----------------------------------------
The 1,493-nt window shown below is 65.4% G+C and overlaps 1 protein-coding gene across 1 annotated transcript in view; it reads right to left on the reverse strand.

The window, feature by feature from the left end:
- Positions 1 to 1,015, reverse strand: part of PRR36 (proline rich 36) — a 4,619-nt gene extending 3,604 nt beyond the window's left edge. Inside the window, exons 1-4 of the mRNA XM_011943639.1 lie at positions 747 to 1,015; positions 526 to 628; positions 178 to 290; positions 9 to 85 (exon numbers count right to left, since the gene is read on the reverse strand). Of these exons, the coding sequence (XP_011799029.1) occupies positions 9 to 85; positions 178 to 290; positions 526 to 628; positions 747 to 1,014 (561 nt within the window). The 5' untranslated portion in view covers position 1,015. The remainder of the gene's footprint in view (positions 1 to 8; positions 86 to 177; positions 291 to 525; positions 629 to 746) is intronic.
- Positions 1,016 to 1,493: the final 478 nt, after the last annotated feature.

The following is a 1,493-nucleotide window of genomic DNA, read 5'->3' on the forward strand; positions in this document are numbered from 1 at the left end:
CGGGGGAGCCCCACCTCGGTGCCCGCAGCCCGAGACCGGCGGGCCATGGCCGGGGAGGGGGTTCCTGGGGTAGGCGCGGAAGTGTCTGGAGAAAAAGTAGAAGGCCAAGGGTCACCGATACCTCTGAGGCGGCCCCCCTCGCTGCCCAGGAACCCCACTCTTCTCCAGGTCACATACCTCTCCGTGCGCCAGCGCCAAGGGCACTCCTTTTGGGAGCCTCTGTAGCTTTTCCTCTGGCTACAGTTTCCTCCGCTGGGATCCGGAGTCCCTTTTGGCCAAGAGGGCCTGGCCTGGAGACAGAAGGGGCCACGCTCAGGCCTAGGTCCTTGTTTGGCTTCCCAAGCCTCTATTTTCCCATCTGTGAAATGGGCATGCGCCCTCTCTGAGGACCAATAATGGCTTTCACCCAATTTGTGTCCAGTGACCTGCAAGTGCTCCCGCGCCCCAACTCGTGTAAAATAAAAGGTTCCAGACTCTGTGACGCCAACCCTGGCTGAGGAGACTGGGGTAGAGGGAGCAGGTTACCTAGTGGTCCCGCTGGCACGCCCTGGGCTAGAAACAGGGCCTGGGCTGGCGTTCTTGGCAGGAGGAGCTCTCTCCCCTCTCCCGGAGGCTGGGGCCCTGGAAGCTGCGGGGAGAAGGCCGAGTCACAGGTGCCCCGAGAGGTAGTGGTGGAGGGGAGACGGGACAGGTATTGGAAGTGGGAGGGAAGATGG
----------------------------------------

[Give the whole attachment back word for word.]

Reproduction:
The 1,493-nt window shown below is 65.4% G+C and overlaps 1 protein-coding gene across 1 annotated transcript in view; it reads right to left on the reverse strand.

The window, feature by feature from the left end:
- Positions 1 to 1,015, reverse strand: part of PRR36 (proline rich 36) — a 4,619-nt gene extending 3,604 nt beyond the window's left edge. Inside the window, exons 1-4 of the mRNA XM_011943639.1 lie at positions 747 to 1,015; positions 526 to 628; positions 178 to 290; positions 9 to 85 (exon numbers count right to left, since the gene is read on the reverse strand). Of these exons, the coding sequence (XP_011799029.1) occupies positions 9 to 85; positions 178 to 290; positions 526 to 628; positions 747 to 1,014 (561 nt within the window). The 5' untranslated portion in view covers position 1,015. The remainder of the gene's footprint in view (positions 1 to 8; positions 86 to 177; positions 291 to 525; positions 629 to 746) is intronic.
- Positions 1,016 to 1,493: the final 478 nt, after the last annotated feature.

The following is a 1,493-nucleotide window of genomic DNA, read 5'->3' on the forward strand; positions in this document are numbered from 1 at the left end:
CGGGGGAGCCCCACCTCGGTGCCCGCAGCCCGAGACCGGCGGGCCATGGCCGGGGAGGGGGTTCCTGGGGTAGGCGCGGAAGTGTCTGGAGAAAAAGTAGAAGGCCAAGGGTCACCGATACCTCTGAGGCGGCCCCCCTCGCTGCCCAGGAACCCCACTCTTCTCCAGGTCACATACCTCTCCGTGCGCCAGCGCCAAGGGCACTCCTTTTGGGAGCCTCTGTAGCTTTTCCTCTGGCTACAGTTTCCTCCGCTGGGATCCGGAGTCCCTTTTGGCCAAGAGGGCCTGGCCTGGAGACAGAAGGGGCCACGCTCAGGCCTAGGTCCTTGTTTGGCTTCCCAAGCCTCTATTTTCCCATCTGTGAAATGGGCATGCGCCCTCTCTGAGGACCAATAATGGCTTTCACCCAATTTGTGTCCAGTGACCTGCAAGTGCTCCCGCGCCCCAACTCGTGTAAAATAAAAGGTTCCAGACTCTGTGACGCCAACCCTGGCTGAGGAGACTGGGGTAGAGGGAGCAGGTTACCTAGTGGTCCCGCTGGCACGCCCTGGGCTAGAAACAGGGCCTGGGCTGGCGTTCTTGGCAGGAGGAGCTCTCTCCCCTCTCCCGGAGGCTGGGGCCCTGGAAGCTGCGGGGAGAAGGCCGAGTCACAGGTGCCCCGAGAGGTAGTGGTGGAGGGGAGACGGGACAGGTATTGGAAGTGGGAGGGAAGATGG